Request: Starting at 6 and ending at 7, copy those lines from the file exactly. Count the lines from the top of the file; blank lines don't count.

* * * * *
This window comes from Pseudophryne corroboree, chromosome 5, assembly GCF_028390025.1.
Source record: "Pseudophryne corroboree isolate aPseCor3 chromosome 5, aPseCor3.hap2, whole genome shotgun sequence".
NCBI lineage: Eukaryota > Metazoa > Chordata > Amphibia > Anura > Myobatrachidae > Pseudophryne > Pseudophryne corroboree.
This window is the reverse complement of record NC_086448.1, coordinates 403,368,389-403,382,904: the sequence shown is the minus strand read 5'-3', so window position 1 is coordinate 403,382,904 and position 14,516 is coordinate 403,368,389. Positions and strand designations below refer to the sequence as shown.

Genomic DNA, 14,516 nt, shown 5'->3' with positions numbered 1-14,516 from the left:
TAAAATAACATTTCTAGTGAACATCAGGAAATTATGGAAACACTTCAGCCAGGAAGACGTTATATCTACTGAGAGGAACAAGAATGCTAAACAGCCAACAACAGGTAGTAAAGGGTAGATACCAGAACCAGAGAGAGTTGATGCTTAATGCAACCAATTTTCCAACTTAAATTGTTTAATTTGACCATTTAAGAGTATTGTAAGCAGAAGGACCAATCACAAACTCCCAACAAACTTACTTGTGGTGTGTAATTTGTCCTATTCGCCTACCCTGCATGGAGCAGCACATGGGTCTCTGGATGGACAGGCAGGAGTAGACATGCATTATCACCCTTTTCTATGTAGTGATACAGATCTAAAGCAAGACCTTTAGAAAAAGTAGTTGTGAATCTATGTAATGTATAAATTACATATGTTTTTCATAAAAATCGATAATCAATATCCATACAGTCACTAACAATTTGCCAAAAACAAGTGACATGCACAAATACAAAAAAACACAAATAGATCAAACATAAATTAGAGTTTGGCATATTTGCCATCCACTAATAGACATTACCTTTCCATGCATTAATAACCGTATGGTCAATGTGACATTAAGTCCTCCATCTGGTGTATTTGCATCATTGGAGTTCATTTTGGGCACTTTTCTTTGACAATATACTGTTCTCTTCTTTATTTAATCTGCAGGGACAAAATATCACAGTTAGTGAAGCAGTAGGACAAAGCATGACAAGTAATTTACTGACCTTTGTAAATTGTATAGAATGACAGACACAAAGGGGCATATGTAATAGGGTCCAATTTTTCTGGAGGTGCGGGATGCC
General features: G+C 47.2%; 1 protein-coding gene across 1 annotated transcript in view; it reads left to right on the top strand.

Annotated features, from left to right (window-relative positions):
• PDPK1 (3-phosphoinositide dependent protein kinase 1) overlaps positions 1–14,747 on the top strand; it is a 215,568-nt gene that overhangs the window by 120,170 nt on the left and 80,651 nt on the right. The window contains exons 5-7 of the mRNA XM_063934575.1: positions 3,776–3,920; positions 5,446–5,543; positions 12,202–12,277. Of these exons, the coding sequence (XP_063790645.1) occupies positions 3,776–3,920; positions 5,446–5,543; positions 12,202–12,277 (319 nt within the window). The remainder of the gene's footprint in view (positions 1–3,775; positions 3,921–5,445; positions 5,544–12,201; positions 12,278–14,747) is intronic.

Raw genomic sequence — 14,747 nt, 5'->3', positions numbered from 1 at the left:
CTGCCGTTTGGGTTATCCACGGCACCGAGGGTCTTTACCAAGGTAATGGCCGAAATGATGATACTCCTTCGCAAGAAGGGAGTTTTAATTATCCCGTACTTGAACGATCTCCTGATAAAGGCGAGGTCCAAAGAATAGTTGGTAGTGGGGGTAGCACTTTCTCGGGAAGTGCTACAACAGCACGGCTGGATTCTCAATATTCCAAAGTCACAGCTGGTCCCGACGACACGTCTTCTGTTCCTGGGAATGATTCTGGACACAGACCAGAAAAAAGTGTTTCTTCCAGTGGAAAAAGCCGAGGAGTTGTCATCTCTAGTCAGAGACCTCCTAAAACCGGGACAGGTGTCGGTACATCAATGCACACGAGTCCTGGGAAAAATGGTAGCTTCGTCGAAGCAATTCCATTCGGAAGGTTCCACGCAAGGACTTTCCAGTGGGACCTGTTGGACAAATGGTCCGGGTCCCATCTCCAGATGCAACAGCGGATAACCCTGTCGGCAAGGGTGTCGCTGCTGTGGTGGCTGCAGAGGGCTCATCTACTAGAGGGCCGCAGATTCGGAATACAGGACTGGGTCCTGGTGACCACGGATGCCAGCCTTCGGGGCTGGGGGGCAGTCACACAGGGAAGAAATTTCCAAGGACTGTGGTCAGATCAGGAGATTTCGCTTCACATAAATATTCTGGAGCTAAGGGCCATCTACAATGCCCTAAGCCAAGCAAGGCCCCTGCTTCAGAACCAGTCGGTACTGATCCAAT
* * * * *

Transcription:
TAAAATAACATTTCTAGTGAACATCAGGAAATTATGGAAACACTTCAGCCAGGAAGACGTTATATCTACTGAGAGGAACAAGAATGCTAAACAGCCAACAACAGGTAGTAAAGGGTAGATACCAGAACCAGAGAGAGTTGATGCTTAATGCAACCAATTTTCCAACTTAAATTGTTTAATTTGACCATTTAAGAGTATTGTAAGCAGAAGGACCAATCACAAACTCCCAACAAACTTACTTGTGGTGTGTAATTTGTCCTATTCGCCTACCCTGCATGGAGCAGCACATGGGTCTCTGGATGGACAGGCAGGAGTAGACATGCATTATCACCCTTTTCTATGTAGTGATACAGATCTAAAGCAAGACCTTTAGAAAAAGTAGTTGTGAATCTATGTAATGTATAAATTACATATGTTTTTCATAAAAATCGATAATCAATATCCATACAGTCACTAACAATTTGCCAAAAACAAGTGACATGCACAAATACAAAAAAACACAAATAGATCAAACATAAATTAGAGTTTGGCATATTTGCCATCCACTAATAGACATTACCTTTCCATGCATTAATAACCGTATGGTCAATGTGACATTAAGTCCTCCATCTGGTGTATTTGCATCATTGGAGTTCATTTTGGGCACTTTTCTTTGACAATATACTGTTCTCTTCTTTATTTAATCTGCAGGGACAAAATATCACAGTTAGTGAAGCAGTAGGACAAAGCATGACAAGTAATTTACTGACCTTTGTAAATTGTATAGAATGACAGACACAAAGGGGCATATGTAATAGGGTCCAATTTTTCTGGAGGTGCGGGATGCC
General features: G+C 47.2%; 1 protein-coding gene across 1 annotated transcript in view; it reads left to right on the top strand.